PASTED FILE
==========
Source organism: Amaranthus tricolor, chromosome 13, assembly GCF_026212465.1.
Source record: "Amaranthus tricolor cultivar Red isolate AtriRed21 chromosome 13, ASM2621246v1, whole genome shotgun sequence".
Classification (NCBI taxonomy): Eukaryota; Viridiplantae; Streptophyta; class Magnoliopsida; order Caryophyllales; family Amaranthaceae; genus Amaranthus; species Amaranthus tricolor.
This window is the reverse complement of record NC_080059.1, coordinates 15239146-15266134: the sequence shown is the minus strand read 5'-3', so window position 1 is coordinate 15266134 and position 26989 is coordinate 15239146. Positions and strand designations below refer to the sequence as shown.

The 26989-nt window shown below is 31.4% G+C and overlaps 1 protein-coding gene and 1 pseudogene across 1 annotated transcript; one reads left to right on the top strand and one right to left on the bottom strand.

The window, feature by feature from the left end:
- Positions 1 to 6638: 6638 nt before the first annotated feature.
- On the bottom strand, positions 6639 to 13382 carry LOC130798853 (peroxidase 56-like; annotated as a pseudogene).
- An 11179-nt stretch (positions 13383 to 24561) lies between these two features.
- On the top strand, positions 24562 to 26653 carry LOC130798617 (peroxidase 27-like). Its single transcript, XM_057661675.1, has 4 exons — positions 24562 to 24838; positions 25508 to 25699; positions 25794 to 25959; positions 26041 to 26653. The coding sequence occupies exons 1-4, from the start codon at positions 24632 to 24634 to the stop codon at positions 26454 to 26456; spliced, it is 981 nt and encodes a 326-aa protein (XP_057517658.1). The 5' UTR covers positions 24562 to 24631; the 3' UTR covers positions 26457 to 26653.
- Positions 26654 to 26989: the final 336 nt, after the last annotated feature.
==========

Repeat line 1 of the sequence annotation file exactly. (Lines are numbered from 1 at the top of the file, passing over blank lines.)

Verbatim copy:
Source organism: Amaranthus tricolor, chromosome 13, assembly GCF_026212465.1.